But Jesus says that His followers are to engage the world – and its pain – differently. For those who want to save their life will lose it, and those who lose their life for my sake will find it. For what will it profit them if they gain the whole world – if they achieve everything, but forfeit their life? Is there, Jesus is asking, a different way entirely? One in which we open up our clenched fists, and understand that the way to live, the real and true way to live, is about listening more than speaking, about making space for others, particularly those whose voices we too seldom hear. That life is found in taking the hard road -not for yourself but for someone else. That life comes not when you get, not when you take, but when you give, when you open yourself up to someone else, or to whatever good or awful things may come, seeking the grace of God.
Steve Hayner is the President of Columbia Seminary in Atlanta, where I attended and where our own Sarah Wolf is a student now. Just after Easter Steve was diagnosed with pancreatic cancer. It got serious quickly, as they began a series of aggressive treatments at Emory. He was spending his days either receiving infusions or at home in bed, nauseous and exhausted. In mid-July the scans showed little progress and they decided to change the nature of their care. It seems, he wrote on an amazing Caringbridge page where he has reflected with such wisdom and tenderness, that "in all probability the remainder of my life on this earth is now to be counted in weeks and months." They gathered with their children and grandchildren, and talked and prayed and cried. In the weeks since, he met with Columbia’s board and they talked about a plan, and, with his blessing, approved an interim Presidential Search committee, knowing it won’t be long.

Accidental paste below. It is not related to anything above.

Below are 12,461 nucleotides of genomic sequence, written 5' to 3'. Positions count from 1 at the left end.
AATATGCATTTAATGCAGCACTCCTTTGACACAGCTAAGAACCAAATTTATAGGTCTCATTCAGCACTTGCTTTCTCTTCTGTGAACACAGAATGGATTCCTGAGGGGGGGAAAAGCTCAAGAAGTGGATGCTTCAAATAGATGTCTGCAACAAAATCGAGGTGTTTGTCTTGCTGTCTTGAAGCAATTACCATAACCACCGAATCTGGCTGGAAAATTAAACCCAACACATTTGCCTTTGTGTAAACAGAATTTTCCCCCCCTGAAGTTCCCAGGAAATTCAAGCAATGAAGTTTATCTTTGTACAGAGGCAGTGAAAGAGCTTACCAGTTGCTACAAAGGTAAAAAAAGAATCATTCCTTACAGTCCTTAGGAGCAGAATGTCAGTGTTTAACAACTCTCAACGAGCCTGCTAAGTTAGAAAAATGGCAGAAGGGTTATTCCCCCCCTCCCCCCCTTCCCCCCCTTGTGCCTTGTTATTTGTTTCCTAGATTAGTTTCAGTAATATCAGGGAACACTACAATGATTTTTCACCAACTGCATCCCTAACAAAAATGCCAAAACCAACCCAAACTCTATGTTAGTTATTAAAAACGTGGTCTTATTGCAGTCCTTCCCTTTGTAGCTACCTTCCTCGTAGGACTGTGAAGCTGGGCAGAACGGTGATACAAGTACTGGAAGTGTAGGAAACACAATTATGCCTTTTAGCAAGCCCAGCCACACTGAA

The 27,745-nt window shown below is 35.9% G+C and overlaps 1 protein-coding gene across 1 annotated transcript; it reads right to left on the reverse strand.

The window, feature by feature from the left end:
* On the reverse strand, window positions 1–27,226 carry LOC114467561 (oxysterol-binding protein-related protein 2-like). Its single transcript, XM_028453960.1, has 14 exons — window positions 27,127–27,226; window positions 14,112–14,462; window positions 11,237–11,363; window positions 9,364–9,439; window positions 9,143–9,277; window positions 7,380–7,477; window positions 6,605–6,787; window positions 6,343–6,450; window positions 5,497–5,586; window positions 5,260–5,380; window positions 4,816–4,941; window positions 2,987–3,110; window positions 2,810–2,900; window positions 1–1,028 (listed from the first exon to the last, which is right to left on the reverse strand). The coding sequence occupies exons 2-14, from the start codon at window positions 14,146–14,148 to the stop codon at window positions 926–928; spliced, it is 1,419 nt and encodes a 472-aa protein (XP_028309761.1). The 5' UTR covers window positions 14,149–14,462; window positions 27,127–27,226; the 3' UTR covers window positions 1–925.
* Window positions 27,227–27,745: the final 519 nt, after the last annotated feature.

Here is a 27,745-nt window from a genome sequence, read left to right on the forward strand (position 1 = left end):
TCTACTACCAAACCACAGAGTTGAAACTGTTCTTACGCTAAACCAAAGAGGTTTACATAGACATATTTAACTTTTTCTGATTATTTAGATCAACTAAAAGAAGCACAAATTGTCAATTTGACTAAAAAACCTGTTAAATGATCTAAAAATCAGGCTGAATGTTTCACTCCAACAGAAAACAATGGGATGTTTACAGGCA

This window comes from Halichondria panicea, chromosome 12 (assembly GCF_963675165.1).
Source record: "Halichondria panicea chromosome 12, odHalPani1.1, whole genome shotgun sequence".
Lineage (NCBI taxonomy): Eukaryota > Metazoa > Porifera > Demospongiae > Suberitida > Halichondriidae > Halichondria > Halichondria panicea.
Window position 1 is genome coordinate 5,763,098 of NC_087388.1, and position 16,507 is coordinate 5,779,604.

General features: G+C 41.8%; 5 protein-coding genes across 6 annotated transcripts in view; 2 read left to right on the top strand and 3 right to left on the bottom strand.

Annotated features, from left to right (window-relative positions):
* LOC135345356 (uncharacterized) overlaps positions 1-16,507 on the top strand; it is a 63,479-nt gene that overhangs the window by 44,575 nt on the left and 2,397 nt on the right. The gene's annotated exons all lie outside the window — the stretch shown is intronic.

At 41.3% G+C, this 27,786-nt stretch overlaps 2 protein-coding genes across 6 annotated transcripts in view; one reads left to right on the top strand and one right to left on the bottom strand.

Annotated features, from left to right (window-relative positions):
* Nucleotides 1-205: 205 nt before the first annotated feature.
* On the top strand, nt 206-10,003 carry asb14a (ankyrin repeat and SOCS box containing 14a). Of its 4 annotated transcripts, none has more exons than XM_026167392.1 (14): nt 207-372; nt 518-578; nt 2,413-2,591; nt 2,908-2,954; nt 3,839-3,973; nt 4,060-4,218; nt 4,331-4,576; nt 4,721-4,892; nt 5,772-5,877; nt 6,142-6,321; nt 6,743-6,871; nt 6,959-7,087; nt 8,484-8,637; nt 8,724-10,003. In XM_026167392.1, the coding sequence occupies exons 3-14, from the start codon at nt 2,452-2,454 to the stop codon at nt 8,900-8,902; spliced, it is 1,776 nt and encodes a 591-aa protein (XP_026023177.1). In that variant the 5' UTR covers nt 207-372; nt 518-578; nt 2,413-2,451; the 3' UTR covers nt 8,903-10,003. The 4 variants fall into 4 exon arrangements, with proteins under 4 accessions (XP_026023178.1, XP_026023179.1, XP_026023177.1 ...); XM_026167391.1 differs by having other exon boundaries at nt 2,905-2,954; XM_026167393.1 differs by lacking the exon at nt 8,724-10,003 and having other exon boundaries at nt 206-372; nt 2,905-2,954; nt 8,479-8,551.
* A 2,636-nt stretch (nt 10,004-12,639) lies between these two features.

This past week, for the first time, his hair started falling out. Some of you have had this experience. First he was angry. Then, he wrote:
Every time that I find myself saying, "This is not the way that it’s supposed to be!" I have to respond by asking, "And why do I assume that it’s supposed to be this way?" Unmet or unfulfilled expectations can demand higher energy depletion than they are worth. The fact is, that our expectations are generally built on what is simply familiar to us or on our anticipations around our heart’s desires, and there are no guarantees in life that we can be assured about either. Circumstances change. Relationships change….
Times of both acute and chronic disease are times when lots of adjustments have to be made daily. We can either resist or we can surrender. The act of surrender doesn’t mean that we give up looking for the best, but rather that we let go of expending energy on trying to maintain that which is slipping or being ripped away. Instead, we "pray our good-byes" to what has been, we open our hearts to what is new, and we walk again toward the place of gratitude, attentiveness, and learning that…finally results in joy.
So, I’m losing my hair. It’s annoying. It’s messy. Maybe I’ll give myself the buzz cut of my childhood. But this time I’ll also remind myself that it’s just another broken expectation and that I have a choice about how I respond. Expectations only hurt us when they hold us captive. When we can let go, a whole world of possibilities can emerge.1
At the end of today’s text Jesus points the disciples to the kingdom, to God’s kin-dom of justice and peace. Live for THAT, he says. If it’s about here, only about us, sure, gather up all you can. But if the end goal is different, that reshapes our perspective in profound ways, as we discern carefully what we are to deny from ourselves, and what we are to grab a hold of for the world. That graces comes and, as we look and listen, a whole range of possibilities can emerge. More that we can possibly imagine.
All praise be to God. Amen.
1. From Steve’s amazing Caringbridge site.